Pasture establishment and management: A grazing land of 0.13 ha (9 H 17 sq.m) was enclosed with fence and pasture was established between April and August 2000 for raising goats and sheep. Naturally grown grasses available in the grazing field were collected and then those were identified as Axonopus compresus (Carpet grass), Panicum repens (Banchina grass), Imperata cylindrica (Ulu grass), Cynodon dactylon (Durba grass) and Cyperus rotundus (Mutha grass). Legume such as (maticoli) Phaseolus mungo seeds were sown at the rate of 30 kg/ha during April 2000.

Animals and their Management: Twelve female goats aged about 12 months with an average weight of 13.1 kg and six female sheep aged about 10 months and weighing on average, 9.9 kg were used in this experiment. The animals were ear tagged and were allowed to adapt to the experimental conditions for two weeks prior to the commencement of the study. Faeces from each goat and sheep were examined for parasitic infestation and the affected animals were drenched to control intestinal parasites (Teramid, Ralnax and Deminth, Reneta Ltd.) during the preliminary period of the experiment. Thereafter, faeces were examined periodically and proper medication was given to the affected animals.

Animals were grazed for a specific period (7.0 h daily) during day and were housed overnight in individual pens in a well-ventilated house. A skilled shepherd was engaged to rear the animals throughout the experiment.

Table 1: Experimental design and dietary treatments
Diet A = Soybean meal containing supplemental diet
Diet B = Till oil cake containing supplemental diet
Diet C = Urea containing supplemental diet

Identical housing, health care and sanitary measures were provided to all the goats and sheep.

Experimental design: Twelve goats were blocked into four groups and six sheep were blocked into three groups based on initial live weight. In addition to grazing, goats in each block were then assigned at random to three feeding regimes (diet based on either soybean meal, till oil cake or urea) and sheep in each block were randomly assigned to two feeding regimes (diet based either soybean meal or till oil cake) shown in Table 1.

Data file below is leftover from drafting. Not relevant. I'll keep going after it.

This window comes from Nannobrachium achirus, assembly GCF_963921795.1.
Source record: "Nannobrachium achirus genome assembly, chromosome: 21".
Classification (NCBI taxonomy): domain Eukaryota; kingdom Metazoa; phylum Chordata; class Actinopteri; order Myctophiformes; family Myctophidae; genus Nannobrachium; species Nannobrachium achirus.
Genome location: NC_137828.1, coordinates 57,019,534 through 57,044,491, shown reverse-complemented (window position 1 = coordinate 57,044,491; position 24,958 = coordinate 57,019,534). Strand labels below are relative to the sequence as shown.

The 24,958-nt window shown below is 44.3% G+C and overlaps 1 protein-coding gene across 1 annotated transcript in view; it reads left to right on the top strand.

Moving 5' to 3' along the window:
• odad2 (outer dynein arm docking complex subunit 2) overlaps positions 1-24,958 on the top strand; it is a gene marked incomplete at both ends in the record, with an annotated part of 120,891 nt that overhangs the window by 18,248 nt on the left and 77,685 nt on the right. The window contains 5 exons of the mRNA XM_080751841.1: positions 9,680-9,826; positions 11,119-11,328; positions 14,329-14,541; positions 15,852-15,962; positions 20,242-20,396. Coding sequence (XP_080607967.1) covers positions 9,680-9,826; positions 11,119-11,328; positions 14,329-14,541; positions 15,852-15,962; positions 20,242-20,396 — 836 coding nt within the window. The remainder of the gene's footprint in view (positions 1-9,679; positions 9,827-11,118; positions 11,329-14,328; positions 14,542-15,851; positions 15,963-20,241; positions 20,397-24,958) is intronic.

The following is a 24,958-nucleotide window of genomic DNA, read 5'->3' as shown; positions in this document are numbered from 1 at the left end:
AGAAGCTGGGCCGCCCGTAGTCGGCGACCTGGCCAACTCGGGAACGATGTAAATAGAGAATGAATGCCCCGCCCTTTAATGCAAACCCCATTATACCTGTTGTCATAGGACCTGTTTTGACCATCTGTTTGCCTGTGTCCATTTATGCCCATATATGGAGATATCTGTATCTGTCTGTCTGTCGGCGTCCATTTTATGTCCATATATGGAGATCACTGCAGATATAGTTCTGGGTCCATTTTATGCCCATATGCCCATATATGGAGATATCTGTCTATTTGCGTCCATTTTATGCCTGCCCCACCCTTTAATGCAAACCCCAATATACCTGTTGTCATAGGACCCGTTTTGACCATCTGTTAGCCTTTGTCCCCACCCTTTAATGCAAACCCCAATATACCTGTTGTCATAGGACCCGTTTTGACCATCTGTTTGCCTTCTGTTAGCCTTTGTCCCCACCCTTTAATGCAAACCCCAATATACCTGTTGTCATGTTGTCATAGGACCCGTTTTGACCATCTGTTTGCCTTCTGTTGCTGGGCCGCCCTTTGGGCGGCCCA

Experimental diet and method of feeding: Goats and sheep were allowed to graze a renovated grazing land for 7 h daily (08:00 to 12:00 and 14:00 to 17:00 h). Three supplemental diets were formulated using available feed ingredients and differed only in the sources of nitrogen supplementation such as soybean meal (diet A), till oil cake (diet B) and urea (diet C). The supplemental diets were approximately iso-nitrogenous and iso-energetic with an estimated ME concentration of 11.96 MJ and CP content of 203.6 g kg–1 dry matter. The ingredient composition and supplemental diets are shown in Tables 2 and 3, respectively. Supplemental diet was fed daily at night after placing animals in individual pens. Fresh water was available all the times.

Yield and chemical composition of pasture grass: Herbage yield and proportion of different grasses in the grazing land were estimated at two occasions (October 2000 and December 2000) during the experiment. In every case three patches of 0.25 sq.m were made randomly in the grazing land and grasses within the patches were harvested at the ground level using sickle and then weighed. The mixed grasses were then separated and weighed individually to estimate yield and proportion of each grass available in the grazing land. The collected grass samples were then subjected to chemical analysis following the methods of Anonymous (1980).

Grazing intake: Dry matter (DM) and nutrient intake by goats and sheep under grazing condition were estimated by animal weight gain method. In this method animals of each species were weighed individually before access to grazing land. The animals were then allowed for grazing and weighed at 2 h intervals from 08:00 to 16:00 h and average weight of each animal after grazing was recorded. The difference between two weights before and after grazing (i.e. weight gain) was considered as the amount of herbage consumed by individual animals of each species.

Live weight and feed intake: The animals (sheep and goat) were weighed initially in two consecutive days and the average weight of individual animals was recorded and thereafter at 14 days intervals throughout the experimental period. During the time of kidding weights of individual kids and dam were also recorded. Final live weight of each animal was taken as an average weight of two consecutive days after completion of 126 days experiment. The animals were weighed at 07:30 h prior to access to the grazing land.

In addition to grazing a measured quantity (350 g) of supplemental diet was fed to each animal when they were housed in individual pens. Feed refusals were collected every morning before allowing them to grazing and then weighed to determine daily the total feed intake.